Portuguese Piri-Piri Hot Sauce

Portuguese Piri-Piri Hot Sauce

The torrid piri-piri pepper, known as peri-peri in Africa, has been a staple of the Portuguese table since the Age of Discovery beginning in the 14th century. After Columbus brought the fiery fruit back to the continent from the New World in 1493, it was the Portuguese who carried it throughout the globe. In fact, the chili, including relatives of the African piri-piri peppers, has become so ubiquitous, it’s put to use in more than one-quarters of the world’s cuisines. This sauce, found everywhere in Portugal and several of its former colonies, specifically Angola and Mozambique–is a must-slather on any kind of poultry, pork ribs, and shrimp.–David Leite

LC Stepping In For Piri-Piri Peppers Note

Uh, the only trick is, you won’t find fresh piri-piri hot peppers stateside. Stepping in for piri-piri peppers are Thai bird, red jalapeño, santaka, arbol, cayenne, or Tabasco, depending on availability as well as personal heat preference and tolerance. You can find dried piri-piri peppers. They pack a wallop, so experiment with the amounts so that you get the sauce you deserve.

For those concerned about the health risks of allowing raw garlic to steep in olive oil, Shirley O. Corriher, food scientist and author of Cookwise: The Hows and Whys of Successful Cooking, says that due to the sauce’s high acidity, there’s no problem. In fact, she added: “I’d be tempted to eat it myself.”

Portuguese Piri-Piri Hot Sauce

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  • (3)
  • 5 M
  • 5 M
  • 1 cup
4.7/5 - 3 reviews
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Coarsely chop the peppers and discard stems.

Place the chilis and their seeds, the garlic, lemon juice, salt, and as much of the oil as you wish in a food processor fitted with a metal blade and purée. Pour the mixture into a small glass jar and let steep for several days in the fridge.

You can strain the mixture and return it to jar, but I like mine with a bit of texture. Sauce will keep in the refrigerator for 1 month.

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  1. Another vote for paprika, lemon zest and whiskey here. However, if you add it before seeping, I would assume the sugars would mess up the balance of the acidity. Better to add later. No? What is the best way to take your basic molho and making it into a creamy type sauce? I was thinking of devising a Piri-Piri shrimp pizza with a creamy Piri-Piri as the base instead of the usual tomato sauce base. I appreciate your food safety advice and links.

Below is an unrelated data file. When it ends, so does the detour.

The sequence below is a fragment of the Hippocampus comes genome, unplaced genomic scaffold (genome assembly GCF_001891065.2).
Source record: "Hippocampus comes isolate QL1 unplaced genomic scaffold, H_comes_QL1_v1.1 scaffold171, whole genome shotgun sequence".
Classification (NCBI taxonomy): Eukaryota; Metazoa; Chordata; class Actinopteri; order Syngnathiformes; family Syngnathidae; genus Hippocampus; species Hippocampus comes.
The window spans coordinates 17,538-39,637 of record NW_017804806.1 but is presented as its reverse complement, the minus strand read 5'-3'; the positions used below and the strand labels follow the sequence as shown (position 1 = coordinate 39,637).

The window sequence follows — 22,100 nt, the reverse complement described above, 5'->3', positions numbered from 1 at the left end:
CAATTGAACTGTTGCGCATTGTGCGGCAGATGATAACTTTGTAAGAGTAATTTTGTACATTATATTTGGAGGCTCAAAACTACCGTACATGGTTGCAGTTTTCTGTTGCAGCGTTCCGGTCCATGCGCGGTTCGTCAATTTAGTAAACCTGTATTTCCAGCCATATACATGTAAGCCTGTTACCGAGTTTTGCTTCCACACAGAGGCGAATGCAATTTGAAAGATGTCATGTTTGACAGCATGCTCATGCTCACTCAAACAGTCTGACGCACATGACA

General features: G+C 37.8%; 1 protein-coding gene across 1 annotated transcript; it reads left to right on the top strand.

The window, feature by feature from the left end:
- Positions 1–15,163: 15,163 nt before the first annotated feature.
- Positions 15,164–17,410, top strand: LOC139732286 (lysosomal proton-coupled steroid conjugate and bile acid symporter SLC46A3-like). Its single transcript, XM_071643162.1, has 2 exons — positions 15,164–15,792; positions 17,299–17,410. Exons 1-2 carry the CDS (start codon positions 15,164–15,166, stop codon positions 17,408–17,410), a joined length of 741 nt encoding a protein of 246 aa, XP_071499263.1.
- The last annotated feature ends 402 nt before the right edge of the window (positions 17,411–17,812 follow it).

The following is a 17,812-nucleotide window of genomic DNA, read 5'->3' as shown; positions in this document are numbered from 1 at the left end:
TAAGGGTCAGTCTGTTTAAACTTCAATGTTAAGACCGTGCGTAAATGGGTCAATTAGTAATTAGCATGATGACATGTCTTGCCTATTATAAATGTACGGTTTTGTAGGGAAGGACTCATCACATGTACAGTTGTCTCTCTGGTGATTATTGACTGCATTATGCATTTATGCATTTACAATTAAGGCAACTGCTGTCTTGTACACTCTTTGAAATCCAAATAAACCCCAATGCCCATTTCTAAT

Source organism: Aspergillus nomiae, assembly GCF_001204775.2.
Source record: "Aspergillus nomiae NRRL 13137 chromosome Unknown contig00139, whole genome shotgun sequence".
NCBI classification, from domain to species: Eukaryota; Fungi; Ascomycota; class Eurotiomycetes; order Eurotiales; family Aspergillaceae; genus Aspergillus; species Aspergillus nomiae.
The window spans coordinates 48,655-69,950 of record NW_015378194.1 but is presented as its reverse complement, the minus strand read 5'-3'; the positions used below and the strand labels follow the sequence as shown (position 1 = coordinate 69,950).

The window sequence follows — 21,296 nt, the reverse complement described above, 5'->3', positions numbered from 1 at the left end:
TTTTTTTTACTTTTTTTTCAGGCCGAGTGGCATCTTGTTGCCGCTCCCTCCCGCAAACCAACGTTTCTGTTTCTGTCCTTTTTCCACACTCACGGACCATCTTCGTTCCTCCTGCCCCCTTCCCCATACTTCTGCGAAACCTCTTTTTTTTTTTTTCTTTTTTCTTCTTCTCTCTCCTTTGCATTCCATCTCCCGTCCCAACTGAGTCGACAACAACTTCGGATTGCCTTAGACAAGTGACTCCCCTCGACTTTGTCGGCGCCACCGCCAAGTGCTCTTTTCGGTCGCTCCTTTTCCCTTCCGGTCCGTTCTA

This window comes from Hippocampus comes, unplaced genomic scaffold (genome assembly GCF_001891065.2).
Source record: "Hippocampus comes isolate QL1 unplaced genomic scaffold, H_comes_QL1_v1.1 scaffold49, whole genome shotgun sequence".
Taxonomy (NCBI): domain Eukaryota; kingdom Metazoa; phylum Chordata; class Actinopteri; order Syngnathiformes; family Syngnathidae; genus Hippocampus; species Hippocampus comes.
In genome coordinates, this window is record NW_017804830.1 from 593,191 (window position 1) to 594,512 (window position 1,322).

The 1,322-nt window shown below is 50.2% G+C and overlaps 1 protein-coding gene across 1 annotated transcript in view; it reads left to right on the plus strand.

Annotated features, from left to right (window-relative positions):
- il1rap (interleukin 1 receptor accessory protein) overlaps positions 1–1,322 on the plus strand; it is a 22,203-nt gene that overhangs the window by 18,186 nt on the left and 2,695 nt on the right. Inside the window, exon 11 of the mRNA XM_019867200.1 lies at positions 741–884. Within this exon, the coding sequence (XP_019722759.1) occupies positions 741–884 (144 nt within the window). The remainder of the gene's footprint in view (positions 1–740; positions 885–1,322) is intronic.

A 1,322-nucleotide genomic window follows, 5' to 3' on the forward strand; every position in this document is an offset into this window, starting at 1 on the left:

1. Lisa, adding the paprika, lemon, and whiskey at the same time as the other ingredients is fine. It all works out in the end. There is no food safety issue there. As far as it making creamy, do you mean creamy texture or actually using cream?

  2. Hi! I was wondering if you could use water, instead of olive oil, & then puree the peppers to make a thick, chunky kind of sauce? I don’t want Botulism, but I also can’t imagine the taste of lemon in the sauce….my friends in the Açores & Portugal just use the olive oil….but I don’t want to risk getting sick. Do any of you peel off the pepper skin before pureeing them? This time, I’m trying Trinidad Scorpion peppers, which are supposed to be 400 times hotter than Jalapeños!
    Thank you for all of your advice!

    1. Andrea, the lemon provides the acid that neutralizes the chance of any sickness, as Shirley Corriher says in the note. You could try water, but I don’t know how it would turn out. I’ve never made it that way. You could try garlic powder; that is completely safe. I hope this helps in some way.

  3. Muhammad, I make it as hot or mild as I prefer. I adjust by the types of chillies. With Sriracha it is a certain taste you are looking for. An Asian flavor. I use Fresnos and thai Bird’s eyes, adjusting the heat by the amount of bird’s eye’s. It needs to be hot of coarse, but I don’t like it through the roof. I chop up the chillies and add garlic, ginger, organic sugar, cover and place in a dark cupboard for about 6 days and let it ferment. Checking it each day. Then I blend it all adding rice vinegar at that time. Strain the whole mixture through a fine collander. I have also taken to adding vodka during the blend also. Kicks it up a notch. I like to thicken with organic chia seeds which need to be hydrated and strained.